Custom Rod Building - Flyfishing
A new publication landed on my desk several days ago and has really caught my attention. So much so that I put off writing this week's feature to try to come up with words to describe the quality of both the layout and content of this magazine.
For many years, I built fishing rods commercially and for personal use. Most of my clients were fly anglers therefore most of my building involved fly rods, however many an ultra light spin or heavy musky rod also left my shop. For the first few years, my rods were for my own personal use and the thrill of landing fish with tackle that I had made myself is something that cannot be fully explained in words. I know by the amount of email and phone calls I receive that there are still many of you that are considering building your own rod or want advice on repairing an older one that retains sentimental value.
When I first began building rods, I discovered that there was a lot of differing opinion as to what a custom rod should be. Guide spacing, the proper way to locate the spine of a blank, high build versus low build finishes and choice of components can be very confusing to the novice builder. I discovered a journal of sorts for rod builders and attended several seminars devoted to the art of custom crafting fishing rods and learned more about both the art and the techniques that helped me build better rods. Without these, I could never have provided a quality product that would have been good enough to provide commercially.
Recently, publisher and custom rod builder, Tom Kirkman, introduced his 'RodMaker' publication. This magazine, which is published bi-monthly, is the best of its kind that I have ever seen. As well as information for the novice, the experienced rod builder will also find lots of information that will be of interest. In the two issues I looked at, there were articles on a variety of topics including product reveiws of the Ryobi Lathe and U-40 Ferrule Lube, making your own tapered reamers as well as helpful business information including recent U.S. tax information, a discussion on warranties and a method to figure out your labor costs.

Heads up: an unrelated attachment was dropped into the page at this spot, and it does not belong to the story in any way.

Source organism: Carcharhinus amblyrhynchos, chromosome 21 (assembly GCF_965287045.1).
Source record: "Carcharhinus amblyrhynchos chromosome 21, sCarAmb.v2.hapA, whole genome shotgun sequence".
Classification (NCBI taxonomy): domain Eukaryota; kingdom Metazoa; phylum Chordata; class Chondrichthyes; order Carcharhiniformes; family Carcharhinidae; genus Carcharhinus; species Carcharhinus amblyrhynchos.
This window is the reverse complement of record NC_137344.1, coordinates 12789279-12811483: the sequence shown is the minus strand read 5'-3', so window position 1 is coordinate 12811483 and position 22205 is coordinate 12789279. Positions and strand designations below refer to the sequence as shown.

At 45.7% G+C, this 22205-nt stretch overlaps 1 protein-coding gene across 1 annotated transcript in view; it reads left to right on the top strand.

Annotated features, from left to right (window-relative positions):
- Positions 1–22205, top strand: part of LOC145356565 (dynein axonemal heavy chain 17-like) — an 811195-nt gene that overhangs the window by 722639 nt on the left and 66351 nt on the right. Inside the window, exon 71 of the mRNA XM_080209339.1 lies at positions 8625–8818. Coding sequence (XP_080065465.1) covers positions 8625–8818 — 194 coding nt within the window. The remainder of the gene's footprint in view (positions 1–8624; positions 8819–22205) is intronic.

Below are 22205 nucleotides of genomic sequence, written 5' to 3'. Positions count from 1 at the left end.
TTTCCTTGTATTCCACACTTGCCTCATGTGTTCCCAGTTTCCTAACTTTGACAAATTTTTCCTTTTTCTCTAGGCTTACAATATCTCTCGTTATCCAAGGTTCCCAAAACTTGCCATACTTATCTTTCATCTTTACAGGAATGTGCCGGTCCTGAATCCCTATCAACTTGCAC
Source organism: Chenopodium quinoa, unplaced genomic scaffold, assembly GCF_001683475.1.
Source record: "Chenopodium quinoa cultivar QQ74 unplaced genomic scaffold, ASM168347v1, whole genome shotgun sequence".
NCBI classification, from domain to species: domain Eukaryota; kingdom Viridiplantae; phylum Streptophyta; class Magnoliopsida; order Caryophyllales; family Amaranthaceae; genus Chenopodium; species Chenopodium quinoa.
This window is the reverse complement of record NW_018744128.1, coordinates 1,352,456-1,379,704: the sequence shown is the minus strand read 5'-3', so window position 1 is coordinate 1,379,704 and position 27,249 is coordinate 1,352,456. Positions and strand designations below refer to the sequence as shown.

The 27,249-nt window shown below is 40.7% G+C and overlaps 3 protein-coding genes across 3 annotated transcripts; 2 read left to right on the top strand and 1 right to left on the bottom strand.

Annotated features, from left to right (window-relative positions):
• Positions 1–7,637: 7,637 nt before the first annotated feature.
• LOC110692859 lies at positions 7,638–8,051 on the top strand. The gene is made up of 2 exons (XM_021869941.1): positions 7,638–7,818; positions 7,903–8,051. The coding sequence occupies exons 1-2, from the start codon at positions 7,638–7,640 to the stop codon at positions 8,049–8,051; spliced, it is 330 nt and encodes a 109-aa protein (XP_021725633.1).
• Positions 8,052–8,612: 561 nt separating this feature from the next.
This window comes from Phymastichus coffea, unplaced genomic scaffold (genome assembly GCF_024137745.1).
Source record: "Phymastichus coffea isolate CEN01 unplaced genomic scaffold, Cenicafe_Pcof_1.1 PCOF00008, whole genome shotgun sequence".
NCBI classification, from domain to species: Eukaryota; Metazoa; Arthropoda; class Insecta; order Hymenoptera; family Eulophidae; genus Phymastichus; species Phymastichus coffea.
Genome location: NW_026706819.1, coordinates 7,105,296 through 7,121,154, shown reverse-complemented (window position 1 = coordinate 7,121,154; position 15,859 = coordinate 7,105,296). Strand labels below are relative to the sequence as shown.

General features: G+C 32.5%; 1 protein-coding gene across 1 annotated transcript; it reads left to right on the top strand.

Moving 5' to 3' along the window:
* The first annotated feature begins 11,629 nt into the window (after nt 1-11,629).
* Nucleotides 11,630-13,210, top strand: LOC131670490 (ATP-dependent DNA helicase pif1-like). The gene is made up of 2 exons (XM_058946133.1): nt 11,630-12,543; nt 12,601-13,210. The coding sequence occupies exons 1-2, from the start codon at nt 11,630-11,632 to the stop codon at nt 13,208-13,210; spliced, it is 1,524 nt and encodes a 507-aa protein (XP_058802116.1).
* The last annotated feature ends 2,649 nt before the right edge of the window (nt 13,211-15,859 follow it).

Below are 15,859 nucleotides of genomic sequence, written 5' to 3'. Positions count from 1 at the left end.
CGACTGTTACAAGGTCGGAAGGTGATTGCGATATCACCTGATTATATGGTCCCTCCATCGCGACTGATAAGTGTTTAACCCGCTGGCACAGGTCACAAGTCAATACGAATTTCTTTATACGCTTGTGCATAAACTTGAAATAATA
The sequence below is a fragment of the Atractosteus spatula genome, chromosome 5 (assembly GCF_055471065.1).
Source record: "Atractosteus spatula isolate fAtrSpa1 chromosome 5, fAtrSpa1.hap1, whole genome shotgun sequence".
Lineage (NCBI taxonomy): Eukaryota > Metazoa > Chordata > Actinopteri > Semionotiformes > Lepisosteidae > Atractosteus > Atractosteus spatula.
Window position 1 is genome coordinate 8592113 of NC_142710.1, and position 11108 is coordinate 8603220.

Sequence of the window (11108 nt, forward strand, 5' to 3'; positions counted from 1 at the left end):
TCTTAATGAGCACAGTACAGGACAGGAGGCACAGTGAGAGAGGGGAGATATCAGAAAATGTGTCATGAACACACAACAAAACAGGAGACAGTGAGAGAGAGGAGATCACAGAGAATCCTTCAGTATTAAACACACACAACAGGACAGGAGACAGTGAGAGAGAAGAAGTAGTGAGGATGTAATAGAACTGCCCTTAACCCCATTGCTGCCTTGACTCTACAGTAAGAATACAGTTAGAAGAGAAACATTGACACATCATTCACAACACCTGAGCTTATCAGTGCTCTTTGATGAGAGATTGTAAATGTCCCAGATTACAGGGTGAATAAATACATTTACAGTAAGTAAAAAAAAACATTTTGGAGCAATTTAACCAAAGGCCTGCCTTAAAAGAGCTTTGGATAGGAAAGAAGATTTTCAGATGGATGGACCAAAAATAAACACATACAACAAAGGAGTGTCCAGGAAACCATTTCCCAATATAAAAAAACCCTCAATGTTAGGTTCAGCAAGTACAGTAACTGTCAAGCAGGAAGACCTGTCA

As well as the interesting and informative articles, the magazine has provided space for reader's classified ads and has a number of shorter news briefs and a 'Letters" forum whereby readers may write in with their own opinions or thoughts without having to write their own long feature article. As well, the layout provides for excellent photographs and illustrations that really show you what is being written about in each article. As long as there is an interest in custom rod building, this magazine is going to be around!
If you are interested in subscribing, you can email the publisher, Tom Kirkman at firstname.lastname@example.org or write them at RodMaker Magazine, P.O. Box 1322, High Point, NC, USA 27261. The phone number is 336-882-3226.
As well as the above book, L. A. Garcia's 'Hand Crafting A Graphite Fly Rod is focussed towards the fly angler and has been recommended by some. My own opinion is that this book does offer some good instruction, but there are is also questionable advice and is in no way as comprehensive as the book by Clemens. If you are looking for something very simple and easy to understand to help you build your first rod, you may want to consider 'Do It Yourself Rod Building' by Bill Stinson. This book offers solid but basic instruction but was written mostly with fibreglas blanks in mind. Construction of rods with graphite blanks is not all that different than fibreglas, but more care must be taken in some steps to ensure that no damage is done to the blank's thinner graphite walls.
There is also a book available by reknowned fly tyer Skip Morris entitled The Custom Graphite Fly Rod : Design and Construction. I have no idea about its contents as I have not read it nor have I seen any reviews on this book. I do know however, that Morris has written some excellent works on fly tying and I would venture that he has written a good quality book on rod building. If you know anything about it, please send me your comments.
If you are considering rod building or perhaps want to learn more, I certainly would recommend that after you have purchased a good book on the subject that you do subscribe to the above reviewed 'RodMaker' magazine. This will help you to keep up to date on new techniques and products availabe which will give you the necessary tools to build the best rod possible - one that you will experience the same thrill as I did when I caught fish on my first custom rod.
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